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X500 Retro-style Computer Case

Do you remember the home computers of the 80’s? Loriano Pagni does, too, and he has been working on a case for modern PCs that harkens back to the designs of those times. He calls it the X500.

Texas Instruments TI-99/4 circa 1979 (Credit: Wikipedia)

Texas Instruments TI-99/4 circa 1979 (Credit: Yiddophile/Wikipedia)

One of the early home computers exhibiting the all-in-one wedge design was the Texas Instruments TI-99/4, back in 1979. It featured a built-in keyboard with a cartridge slot for programs to the right and an expansion slot on the right side of the case for connecting peripheral devices such as a disk drive, modem and printer. The TI-99/4 was the first computer I used to learn programming.

Clockwise: Atari 800, Atari 1040ST and Amiga 500 (Credit: Bilby, Bill Bertram, Bill Bertram/Wikipedia)

Clockwise from top-left: Atari 800, Atari 1040ST and Amiga 500 (Credit: Bilby, Bill Bertram, Bill Bertram/Wikipedia)

Several famous home computers followed the TI-99/4 with a similar wedge design. Also in 1979, the Atari 400 and its bigger brother, the Atari 800 (top-left, above) with a typewriter-like keyboard, had their cartridge slot on top, rather than on the side of the case. In 1985, the Atari ST computers incorporated a much larger keyboard with numeric keypad, similar to the PC keyboards we have been using since. Some versions had a built-in disk drive to reduce desk clutter. The Commodore Amiga 500, released in 1987, had a similar layout with a large keyboard, but was not quite as futuristic-looking at the Atari ST.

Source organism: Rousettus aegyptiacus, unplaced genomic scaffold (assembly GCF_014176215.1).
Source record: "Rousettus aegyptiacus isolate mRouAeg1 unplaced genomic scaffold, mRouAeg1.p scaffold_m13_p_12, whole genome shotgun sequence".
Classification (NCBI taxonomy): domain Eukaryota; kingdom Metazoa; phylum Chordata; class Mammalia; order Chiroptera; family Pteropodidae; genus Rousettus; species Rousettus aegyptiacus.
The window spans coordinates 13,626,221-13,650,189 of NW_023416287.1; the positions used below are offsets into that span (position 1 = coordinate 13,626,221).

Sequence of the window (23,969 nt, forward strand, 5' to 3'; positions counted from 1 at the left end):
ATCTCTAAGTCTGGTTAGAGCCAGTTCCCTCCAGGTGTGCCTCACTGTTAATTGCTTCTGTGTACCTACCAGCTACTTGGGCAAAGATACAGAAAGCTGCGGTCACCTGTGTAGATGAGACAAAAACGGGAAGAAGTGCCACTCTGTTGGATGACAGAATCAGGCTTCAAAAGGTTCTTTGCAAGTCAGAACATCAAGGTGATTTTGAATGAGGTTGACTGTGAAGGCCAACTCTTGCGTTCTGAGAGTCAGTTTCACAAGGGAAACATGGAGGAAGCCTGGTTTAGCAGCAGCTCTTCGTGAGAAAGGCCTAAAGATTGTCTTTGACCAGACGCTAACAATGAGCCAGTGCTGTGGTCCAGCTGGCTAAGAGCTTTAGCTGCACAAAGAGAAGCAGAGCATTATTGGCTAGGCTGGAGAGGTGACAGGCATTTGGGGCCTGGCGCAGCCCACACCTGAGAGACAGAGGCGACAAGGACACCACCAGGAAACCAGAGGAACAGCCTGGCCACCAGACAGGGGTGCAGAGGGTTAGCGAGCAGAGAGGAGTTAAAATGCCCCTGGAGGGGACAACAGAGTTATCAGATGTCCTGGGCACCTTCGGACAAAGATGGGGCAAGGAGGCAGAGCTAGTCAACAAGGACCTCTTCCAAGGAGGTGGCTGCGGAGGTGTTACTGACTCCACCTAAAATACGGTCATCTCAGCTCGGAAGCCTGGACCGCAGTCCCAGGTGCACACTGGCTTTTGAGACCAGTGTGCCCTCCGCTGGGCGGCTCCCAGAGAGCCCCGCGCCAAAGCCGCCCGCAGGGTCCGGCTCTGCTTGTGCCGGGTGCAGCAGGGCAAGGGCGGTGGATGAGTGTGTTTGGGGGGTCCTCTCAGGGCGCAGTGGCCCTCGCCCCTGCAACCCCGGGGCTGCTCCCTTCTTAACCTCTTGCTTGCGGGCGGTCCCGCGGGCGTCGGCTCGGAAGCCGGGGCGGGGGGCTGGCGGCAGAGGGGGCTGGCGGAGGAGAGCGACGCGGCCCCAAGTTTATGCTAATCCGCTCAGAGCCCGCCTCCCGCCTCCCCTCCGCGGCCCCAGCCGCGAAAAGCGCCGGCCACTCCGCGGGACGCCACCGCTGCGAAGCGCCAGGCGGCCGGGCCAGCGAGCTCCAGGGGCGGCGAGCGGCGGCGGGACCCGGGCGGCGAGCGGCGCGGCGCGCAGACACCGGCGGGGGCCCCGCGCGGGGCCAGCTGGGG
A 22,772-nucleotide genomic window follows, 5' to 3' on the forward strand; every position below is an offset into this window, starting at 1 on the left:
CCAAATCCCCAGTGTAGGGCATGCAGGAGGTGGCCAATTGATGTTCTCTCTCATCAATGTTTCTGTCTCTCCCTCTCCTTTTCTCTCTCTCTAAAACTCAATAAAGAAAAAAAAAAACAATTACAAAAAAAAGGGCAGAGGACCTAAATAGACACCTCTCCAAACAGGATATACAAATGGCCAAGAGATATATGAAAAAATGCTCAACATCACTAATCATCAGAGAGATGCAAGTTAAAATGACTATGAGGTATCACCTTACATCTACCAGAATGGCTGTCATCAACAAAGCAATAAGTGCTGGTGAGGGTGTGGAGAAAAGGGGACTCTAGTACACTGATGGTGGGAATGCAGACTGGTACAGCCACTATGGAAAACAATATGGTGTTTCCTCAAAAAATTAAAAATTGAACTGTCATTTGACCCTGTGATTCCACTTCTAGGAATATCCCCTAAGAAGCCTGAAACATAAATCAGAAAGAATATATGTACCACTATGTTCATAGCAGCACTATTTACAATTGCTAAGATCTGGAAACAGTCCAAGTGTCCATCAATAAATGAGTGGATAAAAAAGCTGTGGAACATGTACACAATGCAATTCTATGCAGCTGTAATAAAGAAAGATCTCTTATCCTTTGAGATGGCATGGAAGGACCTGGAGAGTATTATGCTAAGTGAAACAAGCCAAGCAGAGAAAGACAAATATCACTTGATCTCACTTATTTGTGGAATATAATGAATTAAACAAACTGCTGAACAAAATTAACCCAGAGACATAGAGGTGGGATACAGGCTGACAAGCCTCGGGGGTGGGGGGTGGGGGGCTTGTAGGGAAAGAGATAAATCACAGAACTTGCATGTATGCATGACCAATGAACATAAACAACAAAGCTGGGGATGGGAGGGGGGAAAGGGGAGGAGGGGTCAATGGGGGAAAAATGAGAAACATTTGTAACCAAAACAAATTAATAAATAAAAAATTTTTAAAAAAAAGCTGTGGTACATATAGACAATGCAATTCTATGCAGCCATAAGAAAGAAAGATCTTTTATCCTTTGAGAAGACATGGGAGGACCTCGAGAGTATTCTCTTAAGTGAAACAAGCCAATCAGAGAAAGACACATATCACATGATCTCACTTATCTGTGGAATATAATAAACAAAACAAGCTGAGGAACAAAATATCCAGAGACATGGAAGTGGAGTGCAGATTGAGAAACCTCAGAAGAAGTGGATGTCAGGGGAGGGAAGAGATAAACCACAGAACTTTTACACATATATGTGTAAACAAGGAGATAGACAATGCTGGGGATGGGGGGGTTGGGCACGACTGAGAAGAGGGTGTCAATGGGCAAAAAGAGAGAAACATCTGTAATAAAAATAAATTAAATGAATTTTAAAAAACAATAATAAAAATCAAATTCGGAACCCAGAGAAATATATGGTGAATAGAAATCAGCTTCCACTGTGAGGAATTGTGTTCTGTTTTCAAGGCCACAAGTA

The Pagni X500 computer case is a project that Loriano started with some sketches in 2005 and has been perfecting for the past seven or so years, working with various materials and building many prototypes to make sure modern components fit well inside and operate properly. His goal has been to capture the look-and-feel of the Amiga 500 and make it available to anyone building a modern PC.

The two prototypes that he shows off in his video, in black and in white, look really good. The spirit of the 80’s computers is definitely there with the low-slung wedge shape, long ventilation slots on top, and built-in keyboard, drive and media ports. Of course, you are free to choose what kinds of devices and ports you want in yours, but the kit comes with the following:

  • The fully assembled case
  • All screws, washers and nuts
  • 1 – custom made DVD-RW and 3.5-inch card reader bracket
  • 1 – slim, low profile USB keyboard
  • 1 – slim SATA DVD-RW with one slim SATA cable
  • 1 – 3.5-inch USB card reader
  • 1 – on/off power switch
  • Braided and tailed (2-pin) LEDs in amber, red, white, blue or green
  • 1 – 40mm silent fan
  • 1 – 50mm silent fan
  • Silicone mounts
  • Keyboard holders
  • Spacers
  • Rubber feet

For an extra bit of nostalgia, Loriano applied adhesive labels with Amiga-style letters and symbols to the keyboard keys on his prototype. This is not necessary, but could be the final touch on achieving the retro look, especially if you end up running an Amiga emulator or a ported version of the Amiga OS on yours.

His Kickstarter project seeks to raise funds to be able to manufacture the cases in volume. As of this writing, he has £7,871 of his £10,000 goal. So, if you want to help out to add a bit of the 80’s to your home office or to show off at work, you have 12 days left to jump on board.


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